Kawasaki disease can affect the heart by causing the following complications:
- Coronary artery aneurysms
- Leakage of valves (often mitral valve regurgitation)
- Accumulation of fluid around the heart (pericardial effusion)
In as many as 15 percent to 25 percent of children with Kawasaki disease, the heart is affected. Aneurysms of the coronary arteries (the blood vessels that supply oxygen to the heart itself) are the most important complication of Kawasaki disease.
In general, if coronary artery changes have not occurred by six weeks after the onset of the illness, the risk of developing the changes is very low.
Depending on the size of the aneurysm, the coronary changes can resolve, remain unchanged, or progress. Patients with large aneurysms are at risk for developing coronary artery clots or stenoses (narrowing) as the aneurysms heal.
It has been reported that in 50 percent of the patients with small coronary aneurysms, the changes resolve during the first year after the illness. Unfortunately, physicians cannot predict which course a patient will take.
What if coronary artery changes occur?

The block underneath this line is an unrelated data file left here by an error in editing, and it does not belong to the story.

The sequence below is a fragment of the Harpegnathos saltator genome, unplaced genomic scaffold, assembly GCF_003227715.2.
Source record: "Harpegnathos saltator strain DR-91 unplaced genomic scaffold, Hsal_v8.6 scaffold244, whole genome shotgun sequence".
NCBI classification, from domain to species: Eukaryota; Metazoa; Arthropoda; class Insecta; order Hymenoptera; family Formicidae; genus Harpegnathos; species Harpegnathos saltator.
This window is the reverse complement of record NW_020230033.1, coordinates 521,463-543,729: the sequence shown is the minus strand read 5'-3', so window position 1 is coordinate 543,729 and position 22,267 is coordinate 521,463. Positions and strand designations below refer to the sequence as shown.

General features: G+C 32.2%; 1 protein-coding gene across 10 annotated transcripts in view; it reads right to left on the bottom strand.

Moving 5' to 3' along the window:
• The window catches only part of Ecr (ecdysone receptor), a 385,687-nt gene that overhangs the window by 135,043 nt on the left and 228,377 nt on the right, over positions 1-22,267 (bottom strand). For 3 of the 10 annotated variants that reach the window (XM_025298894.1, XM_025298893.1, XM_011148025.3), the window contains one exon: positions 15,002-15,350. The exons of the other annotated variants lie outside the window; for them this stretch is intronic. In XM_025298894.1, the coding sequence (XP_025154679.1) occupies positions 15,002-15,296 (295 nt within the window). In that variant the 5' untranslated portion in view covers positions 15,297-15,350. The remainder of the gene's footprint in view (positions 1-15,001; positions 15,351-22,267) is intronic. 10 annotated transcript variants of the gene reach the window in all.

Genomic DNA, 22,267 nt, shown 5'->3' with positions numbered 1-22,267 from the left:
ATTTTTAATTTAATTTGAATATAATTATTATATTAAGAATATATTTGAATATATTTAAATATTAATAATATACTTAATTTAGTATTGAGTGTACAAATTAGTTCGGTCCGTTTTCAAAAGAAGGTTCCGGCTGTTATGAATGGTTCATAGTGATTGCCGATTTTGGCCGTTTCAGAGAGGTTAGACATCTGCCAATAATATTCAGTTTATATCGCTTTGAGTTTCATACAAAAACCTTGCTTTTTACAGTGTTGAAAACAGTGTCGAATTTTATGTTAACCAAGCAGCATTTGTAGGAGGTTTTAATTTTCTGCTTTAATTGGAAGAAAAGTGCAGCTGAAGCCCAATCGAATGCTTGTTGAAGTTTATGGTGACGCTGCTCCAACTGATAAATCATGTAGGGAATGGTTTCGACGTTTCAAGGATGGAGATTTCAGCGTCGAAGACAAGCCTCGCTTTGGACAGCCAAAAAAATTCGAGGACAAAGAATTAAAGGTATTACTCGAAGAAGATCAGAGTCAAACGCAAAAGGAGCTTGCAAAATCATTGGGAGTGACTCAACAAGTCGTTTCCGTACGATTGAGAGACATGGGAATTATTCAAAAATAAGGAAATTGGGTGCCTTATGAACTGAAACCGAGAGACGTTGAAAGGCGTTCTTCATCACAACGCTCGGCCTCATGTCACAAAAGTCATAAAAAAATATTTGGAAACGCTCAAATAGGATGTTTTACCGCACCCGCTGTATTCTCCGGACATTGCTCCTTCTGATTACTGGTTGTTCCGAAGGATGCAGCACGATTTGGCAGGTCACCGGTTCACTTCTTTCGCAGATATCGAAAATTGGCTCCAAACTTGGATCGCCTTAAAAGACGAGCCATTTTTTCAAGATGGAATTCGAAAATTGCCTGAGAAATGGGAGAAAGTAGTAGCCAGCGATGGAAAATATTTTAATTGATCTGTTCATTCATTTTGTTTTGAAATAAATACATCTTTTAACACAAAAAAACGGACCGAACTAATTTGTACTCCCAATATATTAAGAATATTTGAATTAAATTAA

If your child has coronary artery changes, they will require continued cardiology follow-up. Due to the vessel wall irregularity, a coronary artery aneurysm can become a site of blood clot formation. If a large enough blood clot forms, it can cause obstruction to blood flow, and the heart tissue becomes deprived of needed oxygen, and in rare cases, could lead to a heart attack.
Depending upon the size and number of the coronary aneurysms, your child may need to be on medication to prevent blood clotting. If the aneurysms are small and few, the medication will usually be only aspirin taken once a day. If the aneurysms are large (termed "giant aneurysms"), a "blood thinner" such as Coumadin (warfarin) is used.
Children with giant coronary aneurysms will need periodic cardiac catheterization to assess the size of the vessels. Periodic stress / exercise tests are used to assess the heart's ability to obtain adequate oxygen during exertion.
Children with larger coronary artery aneurysms or abnormal stress / exercise tests may require restriction from certain physical activities.